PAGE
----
Near the start of the COVID-19 pandemic, the World Health Organisation (WHO) identified diagnostic testing as one of the key factors in monitoring and managing the spread of the disease. Since then, many test forms have entered development, evaluation, and production globally. Currently, there are two main types of tests available for the detection of SARS-CoV-2: Lateral Flow Assay (LFA) tests and Polymerase Chain Reaction (PCR) testing. PCR is most commonly used for testing individuals that are already displaying symptoms, such as a fever, cough and/or loss of taste and smell. PCR tests must be processed in specialist laboratories, and are carried out by trained professionals, with results provided after several days.
On the other hand, LFA antigen tests offer a rapid, economic option for testing individuals that are not currently presenting with symptoms, or are asymptomatic, despite being highly infectious. It is estimated that around one third of people with coronavirus never show symptoms, meaning there is a large population of potentially infectious individuals who are not being PCR tested, and therefore not recorded as positive1. Identifying these cases through regular, rapid testing will help to implement quarantine sooner, preventing further spread of the disease – particularly important for routine testing in facilities such as schools, healthcare institutions and transport, as well as mass population testing.
Benefits of LFA testing
One key benefit of the LFA antigen test is its effectiveness to detect a high viral load: quantifying the viral antigen at its most infectious stage. Studies have shown that the more virus present in the nose and throat, the more infectious a person is. Consequently, assessing this viral load will enable faster identification and isolation of these highly infectious individuals, to ultimately minimise further transmission and reduce the R rate2.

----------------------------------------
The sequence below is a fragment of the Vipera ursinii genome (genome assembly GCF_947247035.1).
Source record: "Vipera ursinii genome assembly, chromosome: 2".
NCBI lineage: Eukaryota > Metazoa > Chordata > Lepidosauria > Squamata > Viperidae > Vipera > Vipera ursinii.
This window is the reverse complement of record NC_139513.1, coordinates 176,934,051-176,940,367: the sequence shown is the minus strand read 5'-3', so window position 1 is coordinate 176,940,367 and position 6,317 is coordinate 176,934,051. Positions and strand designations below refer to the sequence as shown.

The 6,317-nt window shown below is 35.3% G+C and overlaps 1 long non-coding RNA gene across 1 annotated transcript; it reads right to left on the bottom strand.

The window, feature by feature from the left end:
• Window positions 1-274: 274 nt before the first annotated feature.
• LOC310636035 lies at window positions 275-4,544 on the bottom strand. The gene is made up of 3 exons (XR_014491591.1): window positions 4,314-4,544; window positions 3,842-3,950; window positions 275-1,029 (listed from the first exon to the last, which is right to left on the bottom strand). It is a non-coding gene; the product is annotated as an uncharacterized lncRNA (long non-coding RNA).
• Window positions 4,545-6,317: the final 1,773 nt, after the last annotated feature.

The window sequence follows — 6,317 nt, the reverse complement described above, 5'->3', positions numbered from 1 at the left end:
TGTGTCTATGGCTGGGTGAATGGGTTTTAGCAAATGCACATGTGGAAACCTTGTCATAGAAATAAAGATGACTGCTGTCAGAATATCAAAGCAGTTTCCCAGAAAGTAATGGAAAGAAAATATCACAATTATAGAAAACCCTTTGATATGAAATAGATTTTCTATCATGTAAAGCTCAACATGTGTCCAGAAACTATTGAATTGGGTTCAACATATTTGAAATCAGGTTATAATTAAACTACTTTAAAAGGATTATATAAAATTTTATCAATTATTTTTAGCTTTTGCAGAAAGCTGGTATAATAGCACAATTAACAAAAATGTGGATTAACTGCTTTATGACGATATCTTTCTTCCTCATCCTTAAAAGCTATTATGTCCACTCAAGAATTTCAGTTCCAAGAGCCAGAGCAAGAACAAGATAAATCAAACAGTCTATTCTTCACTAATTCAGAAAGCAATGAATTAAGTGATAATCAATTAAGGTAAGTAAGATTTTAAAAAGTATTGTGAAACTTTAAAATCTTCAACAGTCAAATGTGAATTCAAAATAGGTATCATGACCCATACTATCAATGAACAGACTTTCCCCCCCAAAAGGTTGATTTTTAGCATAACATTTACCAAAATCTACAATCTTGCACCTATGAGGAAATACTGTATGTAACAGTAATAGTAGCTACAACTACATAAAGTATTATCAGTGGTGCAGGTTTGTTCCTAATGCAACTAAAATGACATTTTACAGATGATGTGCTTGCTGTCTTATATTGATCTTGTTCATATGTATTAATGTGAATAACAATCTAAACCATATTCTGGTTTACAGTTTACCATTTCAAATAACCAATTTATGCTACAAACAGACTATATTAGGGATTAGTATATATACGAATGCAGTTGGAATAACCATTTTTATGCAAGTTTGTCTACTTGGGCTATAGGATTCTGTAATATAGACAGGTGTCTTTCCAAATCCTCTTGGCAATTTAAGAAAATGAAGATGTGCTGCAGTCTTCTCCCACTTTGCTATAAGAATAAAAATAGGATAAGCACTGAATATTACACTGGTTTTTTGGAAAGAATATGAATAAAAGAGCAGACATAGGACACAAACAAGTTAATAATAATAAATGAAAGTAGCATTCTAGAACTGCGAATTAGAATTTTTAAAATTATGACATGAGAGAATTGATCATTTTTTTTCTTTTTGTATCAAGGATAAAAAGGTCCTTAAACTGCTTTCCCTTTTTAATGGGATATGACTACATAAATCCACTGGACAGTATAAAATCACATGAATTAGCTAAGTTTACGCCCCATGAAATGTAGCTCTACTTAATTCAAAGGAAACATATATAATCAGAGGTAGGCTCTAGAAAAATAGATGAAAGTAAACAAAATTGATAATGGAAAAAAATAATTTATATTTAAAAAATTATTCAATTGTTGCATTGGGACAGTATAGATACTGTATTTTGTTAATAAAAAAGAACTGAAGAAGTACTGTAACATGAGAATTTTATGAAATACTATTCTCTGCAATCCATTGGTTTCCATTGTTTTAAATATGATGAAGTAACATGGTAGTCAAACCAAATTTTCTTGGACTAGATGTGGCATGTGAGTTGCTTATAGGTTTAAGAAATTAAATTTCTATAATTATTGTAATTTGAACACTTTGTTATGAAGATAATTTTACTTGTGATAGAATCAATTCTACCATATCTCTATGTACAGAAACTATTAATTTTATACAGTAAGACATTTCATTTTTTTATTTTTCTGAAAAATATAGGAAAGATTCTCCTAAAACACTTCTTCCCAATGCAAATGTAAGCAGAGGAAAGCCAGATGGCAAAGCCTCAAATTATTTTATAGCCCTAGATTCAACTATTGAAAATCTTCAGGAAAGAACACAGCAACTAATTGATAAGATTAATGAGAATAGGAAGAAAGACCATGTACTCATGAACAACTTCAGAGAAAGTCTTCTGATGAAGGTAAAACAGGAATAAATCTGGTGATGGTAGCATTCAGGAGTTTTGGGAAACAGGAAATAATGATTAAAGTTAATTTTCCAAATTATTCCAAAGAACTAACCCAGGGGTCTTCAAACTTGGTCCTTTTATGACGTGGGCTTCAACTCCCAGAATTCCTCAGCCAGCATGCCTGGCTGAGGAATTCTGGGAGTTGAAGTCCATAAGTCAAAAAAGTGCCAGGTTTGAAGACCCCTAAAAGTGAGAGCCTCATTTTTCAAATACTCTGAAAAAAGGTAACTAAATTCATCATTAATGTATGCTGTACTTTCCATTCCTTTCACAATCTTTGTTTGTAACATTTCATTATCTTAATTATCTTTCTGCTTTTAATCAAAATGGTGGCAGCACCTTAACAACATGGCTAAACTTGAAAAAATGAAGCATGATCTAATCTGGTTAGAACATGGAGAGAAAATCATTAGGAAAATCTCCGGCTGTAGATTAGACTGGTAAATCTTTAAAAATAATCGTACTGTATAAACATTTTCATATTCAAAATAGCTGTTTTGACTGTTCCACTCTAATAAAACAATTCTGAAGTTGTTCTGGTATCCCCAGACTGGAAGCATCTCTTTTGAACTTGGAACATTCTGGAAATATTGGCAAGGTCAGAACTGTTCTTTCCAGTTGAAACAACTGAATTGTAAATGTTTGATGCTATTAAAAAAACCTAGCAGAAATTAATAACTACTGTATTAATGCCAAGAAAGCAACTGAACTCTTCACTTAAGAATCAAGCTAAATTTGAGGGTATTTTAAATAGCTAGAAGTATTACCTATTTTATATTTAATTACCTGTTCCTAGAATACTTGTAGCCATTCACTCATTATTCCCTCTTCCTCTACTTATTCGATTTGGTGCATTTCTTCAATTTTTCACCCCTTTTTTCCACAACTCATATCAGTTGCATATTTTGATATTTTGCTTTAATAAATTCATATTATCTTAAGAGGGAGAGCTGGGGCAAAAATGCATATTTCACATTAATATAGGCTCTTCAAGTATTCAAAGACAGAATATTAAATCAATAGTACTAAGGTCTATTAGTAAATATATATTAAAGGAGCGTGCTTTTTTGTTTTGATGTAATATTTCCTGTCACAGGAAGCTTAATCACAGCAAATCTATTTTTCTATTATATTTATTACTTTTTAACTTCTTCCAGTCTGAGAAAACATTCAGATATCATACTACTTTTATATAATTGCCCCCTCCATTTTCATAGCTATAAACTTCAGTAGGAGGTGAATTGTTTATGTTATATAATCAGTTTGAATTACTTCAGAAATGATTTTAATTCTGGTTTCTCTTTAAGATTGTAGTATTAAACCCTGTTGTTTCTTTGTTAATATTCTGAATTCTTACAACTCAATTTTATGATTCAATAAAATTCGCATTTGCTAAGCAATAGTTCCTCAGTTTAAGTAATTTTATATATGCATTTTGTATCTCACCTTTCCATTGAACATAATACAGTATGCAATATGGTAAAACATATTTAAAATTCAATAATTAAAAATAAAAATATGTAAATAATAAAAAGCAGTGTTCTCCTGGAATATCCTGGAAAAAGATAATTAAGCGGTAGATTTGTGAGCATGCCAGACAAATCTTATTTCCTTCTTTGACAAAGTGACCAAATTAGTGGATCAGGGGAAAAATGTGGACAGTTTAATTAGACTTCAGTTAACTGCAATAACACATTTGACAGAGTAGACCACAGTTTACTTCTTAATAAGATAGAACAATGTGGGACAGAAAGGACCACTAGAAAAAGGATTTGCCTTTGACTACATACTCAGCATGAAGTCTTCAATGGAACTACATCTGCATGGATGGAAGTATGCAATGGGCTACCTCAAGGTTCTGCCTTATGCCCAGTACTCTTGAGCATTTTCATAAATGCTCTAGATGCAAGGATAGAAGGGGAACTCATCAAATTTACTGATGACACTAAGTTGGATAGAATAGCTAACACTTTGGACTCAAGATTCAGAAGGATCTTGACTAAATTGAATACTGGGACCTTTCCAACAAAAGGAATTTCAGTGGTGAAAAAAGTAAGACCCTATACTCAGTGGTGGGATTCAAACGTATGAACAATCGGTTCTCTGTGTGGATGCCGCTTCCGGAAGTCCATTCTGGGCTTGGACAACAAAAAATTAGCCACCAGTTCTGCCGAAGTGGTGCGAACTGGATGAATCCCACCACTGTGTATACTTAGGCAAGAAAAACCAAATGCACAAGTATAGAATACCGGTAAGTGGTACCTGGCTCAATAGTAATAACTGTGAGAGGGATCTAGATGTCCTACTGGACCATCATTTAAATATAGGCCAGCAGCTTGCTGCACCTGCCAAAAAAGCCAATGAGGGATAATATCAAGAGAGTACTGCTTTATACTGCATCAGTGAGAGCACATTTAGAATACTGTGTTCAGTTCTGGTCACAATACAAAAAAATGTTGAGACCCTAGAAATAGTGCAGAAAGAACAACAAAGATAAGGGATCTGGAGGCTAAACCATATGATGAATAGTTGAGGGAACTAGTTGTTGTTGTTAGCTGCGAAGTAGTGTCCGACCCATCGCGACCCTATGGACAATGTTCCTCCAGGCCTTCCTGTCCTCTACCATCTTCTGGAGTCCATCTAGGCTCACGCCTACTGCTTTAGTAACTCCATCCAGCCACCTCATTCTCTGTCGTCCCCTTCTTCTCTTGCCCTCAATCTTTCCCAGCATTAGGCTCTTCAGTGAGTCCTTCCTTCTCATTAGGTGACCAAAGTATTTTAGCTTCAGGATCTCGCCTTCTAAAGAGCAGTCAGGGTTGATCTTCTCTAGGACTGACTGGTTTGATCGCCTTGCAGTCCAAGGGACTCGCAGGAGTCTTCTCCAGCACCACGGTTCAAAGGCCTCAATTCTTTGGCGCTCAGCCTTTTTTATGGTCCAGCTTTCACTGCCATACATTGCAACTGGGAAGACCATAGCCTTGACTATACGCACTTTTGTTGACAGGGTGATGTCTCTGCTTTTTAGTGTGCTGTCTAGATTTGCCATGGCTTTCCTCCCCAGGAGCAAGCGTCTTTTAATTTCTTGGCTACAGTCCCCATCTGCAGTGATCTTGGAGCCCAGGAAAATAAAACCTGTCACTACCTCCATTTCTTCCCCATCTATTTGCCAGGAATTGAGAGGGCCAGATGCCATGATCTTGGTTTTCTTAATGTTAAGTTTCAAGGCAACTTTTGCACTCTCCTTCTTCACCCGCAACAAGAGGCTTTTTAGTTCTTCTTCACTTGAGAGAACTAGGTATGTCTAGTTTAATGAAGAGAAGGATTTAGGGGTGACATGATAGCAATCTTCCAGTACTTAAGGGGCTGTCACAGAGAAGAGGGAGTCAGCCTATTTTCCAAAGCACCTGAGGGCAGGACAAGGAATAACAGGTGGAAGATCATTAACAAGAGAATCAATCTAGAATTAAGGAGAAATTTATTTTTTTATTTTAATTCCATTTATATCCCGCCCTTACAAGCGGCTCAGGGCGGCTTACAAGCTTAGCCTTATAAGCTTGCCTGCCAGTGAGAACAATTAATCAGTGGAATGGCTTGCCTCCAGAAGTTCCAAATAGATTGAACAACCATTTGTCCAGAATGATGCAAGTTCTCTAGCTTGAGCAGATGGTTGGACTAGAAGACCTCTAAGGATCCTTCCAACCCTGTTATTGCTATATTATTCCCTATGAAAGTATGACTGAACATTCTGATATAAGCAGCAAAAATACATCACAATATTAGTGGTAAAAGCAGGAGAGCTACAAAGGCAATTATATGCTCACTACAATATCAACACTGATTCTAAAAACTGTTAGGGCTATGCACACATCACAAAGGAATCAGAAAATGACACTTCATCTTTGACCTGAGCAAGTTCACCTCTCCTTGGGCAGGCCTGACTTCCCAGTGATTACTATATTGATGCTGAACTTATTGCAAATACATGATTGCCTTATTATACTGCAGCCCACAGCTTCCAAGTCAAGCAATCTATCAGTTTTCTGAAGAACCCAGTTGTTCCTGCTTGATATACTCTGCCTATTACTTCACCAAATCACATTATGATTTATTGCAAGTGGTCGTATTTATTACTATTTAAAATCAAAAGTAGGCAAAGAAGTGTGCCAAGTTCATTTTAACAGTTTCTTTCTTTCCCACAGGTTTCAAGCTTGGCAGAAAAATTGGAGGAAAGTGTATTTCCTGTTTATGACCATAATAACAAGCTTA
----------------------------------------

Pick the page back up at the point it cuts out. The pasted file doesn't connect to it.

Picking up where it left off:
Another benefit is that LFA tests are mobile and rapid, suitable for use at the point-of-care without the need for specialist equipment. In this format, the tests can be rapidly deployed across multiple locations without stringent infrastructure or training requirements.
In addition, LFA tests can provide much faster results than PCR tests, with most test displaying a result within 30 minutes. PCR test results can take several days from testing to results, leaving a window in which infection can spread. Rapid testing means a faster start to quarantine for infectious individuals, and so greater control over disease spread.
Applications of LFA testing
To-date, rapid diagnostic assays have identified 27,000 SARS-CoV-2-infected people in the UK who would not otherwise have known to self-isolate3. Though the sensitivity of LFA tests can be limited for less-infectious patients with low viral loads in comparison to PCR, the tests are highly effective at identifying the individuals that are most likely to further spread the disease who have higher viral loads4. In conjunction with PCR testing, LFA devices offer a more complete approach to diagnostics and increase the availability and speed of testing, whilst minimising the pressure on in-hospital laboratories.
Rapid tests also support testing in low- and middle-income countries, where resources and access to healthcare facilities may be limited. Avacta recently announced a partnership with Mologic to accelerate the CE marking of Avacta’s rapid antigen test, with support from Mologic’s international manufacturing partners including Global Access Diagnostics (GAD). GAD aims to provide testing access in areas where laboratory facilities and trained health care workers can be scarce resources.